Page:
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Sodium Lauryl Ether Sulfate (SLES 70%)

Sodium Lauryl Ether Sulfate (SLES 70%)

1200 USD ($)/Metric Ton

Product Details:

  • Application Industrial
  • HS Code 3402110000
  • Product Type Sles 70%
  • Shelf Life 1-3 Years
  • Usage Shampoo, Liquid Soaps, Bodywash, Cosmetics, Pharmaceuticals, Pet Care, Industrial Cleaning
  • Physical Form Liquid
  • Grade Industrial Grade
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Sodium Lauryl Ether Sulfate (SLES 70%) Price And Quantity

  • 1 Metric Ton
  • 1200 USD ($)/Metric Ton

Sodium Lauryl Ether Sulfate (SLES 70%) Product Specifications

  • Industrial Grade
  • 1-3 Years
  • Liquid
  • Shampoo, Liquid Soaps, Bodywash, Cosmetics, Pharmaceuticals, Pet Care, Industrial Cleaning
  • Industrial
  • 3402110000
  • Sles 70%

Sodium Lauryl Ether Sulfate (SLES 70%) Trade Information

  • Any China Port
  • Per Month
  • 1 Months
  • Yes
  • Contact us for information regarding our sample policy
  • Packed in drums without pallets
  • Asia Middle East Africa
  • All India

Product Description

Sodium Lauryl Ether Sulfate (SLES 70%) is a primary anionic surfactant that is extensively utilised in rinse-off products. It possesses great emulsification and foamability in addition to excellent detergency, which is another word for cleanliness. It's a key ingredient in rinse-off solutions. This is very much liked and highly appreciated by people, in the market. It is an anionic detergent and surfactant used in a variety of personal care products as well as for industrial purposes. This is very effective as well as economical and safe to use.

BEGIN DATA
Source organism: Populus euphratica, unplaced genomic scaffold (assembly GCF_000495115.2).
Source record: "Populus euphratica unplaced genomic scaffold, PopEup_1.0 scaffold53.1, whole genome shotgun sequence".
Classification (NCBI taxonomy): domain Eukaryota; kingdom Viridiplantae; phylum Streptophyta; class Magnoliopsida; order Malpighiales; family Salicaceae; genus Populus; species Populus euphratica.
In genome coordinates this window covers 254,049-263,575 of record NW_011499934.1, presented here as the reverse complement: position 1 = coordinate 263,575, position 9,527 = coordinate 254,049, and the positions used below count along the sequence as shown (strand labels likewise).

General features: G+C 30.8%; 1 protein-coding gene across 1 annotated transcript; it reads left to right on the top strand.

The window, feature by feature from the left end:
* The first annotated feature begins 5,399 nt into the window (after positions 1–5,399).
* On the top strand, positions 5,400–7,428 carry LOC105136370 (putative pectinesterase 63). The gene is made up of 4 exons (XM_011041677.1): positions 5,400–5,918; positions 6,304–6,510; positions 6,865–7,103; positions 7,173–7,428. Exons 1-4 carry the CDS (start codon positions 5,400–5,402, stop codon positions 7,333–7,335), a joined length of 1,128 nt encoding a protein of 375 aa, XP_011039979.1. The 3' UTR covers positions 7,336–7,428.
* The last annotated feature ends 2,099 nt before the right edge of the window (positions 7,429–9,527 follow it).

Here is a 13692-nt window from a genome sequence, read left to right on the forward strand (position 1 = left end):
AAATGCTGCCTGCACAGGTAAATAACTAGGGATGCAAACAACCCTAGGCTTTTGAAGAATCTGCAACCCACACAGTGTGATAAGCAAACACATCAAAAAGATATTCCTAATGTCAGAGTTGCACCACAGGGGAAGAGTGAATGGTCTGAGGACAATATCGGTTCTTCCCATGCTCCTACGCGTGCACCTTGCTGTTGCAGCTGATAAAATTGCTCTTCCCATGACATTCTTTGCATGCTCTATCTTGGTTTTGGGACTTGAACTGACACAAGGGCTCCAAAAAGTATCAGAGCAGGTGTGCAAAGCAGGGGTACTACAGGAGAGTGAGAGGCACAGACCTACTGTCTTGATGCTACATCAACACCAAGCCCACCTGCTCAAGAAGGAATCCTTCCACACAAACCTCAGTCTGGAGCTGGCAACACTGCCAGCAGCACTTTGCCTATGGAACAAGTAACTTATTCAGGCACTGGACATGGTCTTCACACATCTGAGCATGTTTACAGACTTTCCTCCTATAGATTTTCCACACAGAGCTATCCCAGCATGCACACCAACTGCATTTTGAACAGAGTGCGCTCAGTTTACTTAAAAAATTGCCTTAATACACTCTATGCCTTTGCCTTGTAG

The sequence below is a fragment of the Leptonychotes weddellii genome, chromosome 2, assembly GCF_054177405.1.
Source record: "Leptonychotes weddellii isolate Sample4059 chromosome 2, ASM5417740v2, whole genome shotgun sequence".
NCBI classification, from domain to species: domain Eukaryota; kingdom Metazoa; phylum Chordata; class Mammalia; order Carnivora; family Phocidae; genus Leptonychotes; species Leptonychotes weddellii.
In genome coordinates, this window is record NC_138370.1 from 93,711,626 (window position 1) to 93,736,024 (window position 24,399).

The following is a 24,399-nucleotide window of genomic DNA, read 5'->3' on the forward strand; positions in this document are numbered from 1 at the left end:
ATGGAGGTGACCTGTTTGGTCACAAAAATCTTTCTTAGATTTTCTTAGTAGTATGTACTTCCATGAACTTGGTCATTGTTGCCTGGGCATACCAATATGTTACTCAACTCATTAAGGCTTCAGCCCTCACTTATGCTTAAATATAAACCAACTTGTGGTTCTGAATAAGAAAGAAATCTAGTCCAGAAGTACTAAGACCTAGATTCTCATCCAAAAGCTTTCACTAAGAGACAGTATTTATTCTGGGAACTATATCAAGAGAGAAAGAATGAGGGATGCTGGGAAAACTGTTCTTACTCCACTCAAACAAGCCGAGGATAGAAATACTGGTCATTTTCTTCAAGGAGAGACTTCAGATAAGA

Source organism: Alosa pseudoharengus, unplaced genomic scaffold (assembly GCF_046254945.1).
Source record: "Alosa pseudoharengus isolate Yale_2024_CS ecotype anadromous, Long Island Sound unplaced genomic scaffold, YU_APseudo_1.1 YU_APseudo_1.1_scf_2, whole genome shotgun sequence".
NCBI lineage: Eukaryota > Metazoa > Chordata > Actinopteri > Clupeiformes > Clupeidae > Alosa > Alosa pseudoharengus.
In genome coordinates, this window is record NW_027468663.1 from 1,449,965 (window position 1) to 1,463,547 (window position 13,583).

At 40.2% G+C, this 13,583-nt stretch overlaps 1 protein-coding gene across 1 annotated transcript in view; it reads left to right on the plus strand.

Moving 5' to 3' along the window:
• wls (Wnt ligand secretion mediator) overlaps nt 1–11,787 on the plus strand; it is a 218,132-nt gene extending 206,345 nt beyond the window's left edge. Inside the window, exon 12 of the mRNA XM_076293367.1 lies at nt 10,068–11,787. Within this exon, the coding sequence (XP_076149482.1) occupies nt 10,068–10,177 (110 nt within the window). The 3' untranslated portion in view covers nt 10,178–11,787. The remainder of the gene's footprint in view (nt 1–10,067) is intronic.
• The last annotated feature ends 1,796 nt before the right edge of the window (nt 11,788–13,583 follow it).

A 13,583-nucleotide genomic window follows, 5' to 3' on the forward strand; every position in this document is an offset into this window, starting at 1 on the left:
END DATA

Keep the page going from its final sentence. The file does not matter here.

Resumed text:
Applications of Sodium Lauryl Ether Sulfate:

SLES is a surfactant commonly used in various personal care and cleaning products due to its excellent cleansing and foaming properties. Here are some of its applications:

1. Shampoos: SLES is widely used in shampoos for its ability to create a rich lather and effectively remove dirt, oil, and styling product residues from the hair and scalp.

2. Body Washes and Shower Gels: SLES is a key ingredient in body washes and shower gels as it helps to create a luxurious and creamy lather while cleansing the skin.

3. Facial Cleansers: In facial cleansers, SLES aids in removing makeup, excess sebum, and impurities from the skin, leaving it clean and refreshed.

4. Bubble Baths: SLES is responsible for producing the foaming action in bubble baths, making bath time enjoyable and relaxing.

5. Toothpaste: SLES is used in some toothpaste formulations to create a smooth texture and enhance its foaming ability.

6. Hand Washes: SLES is commonly found in liquid hand soaps as it helps to remove dirt and bacteria while creating a pleasant lather.

7. Laundry Detergents: SLES is an essential ingredient in many laundry detergents, where it helps to lift and remove stains and dirt from clothing during the washing process.

8. Dishwashing Liquids: SLES is used in dishwashing liquids to provide effective cleaning and degreasing of dishes and utensils.

9. Cleaning Products: SLES is utilized in various household and industrial cleaning products like all-purpose cleaners, surface cleaners, and degreasers due to its excellent surfactant properties.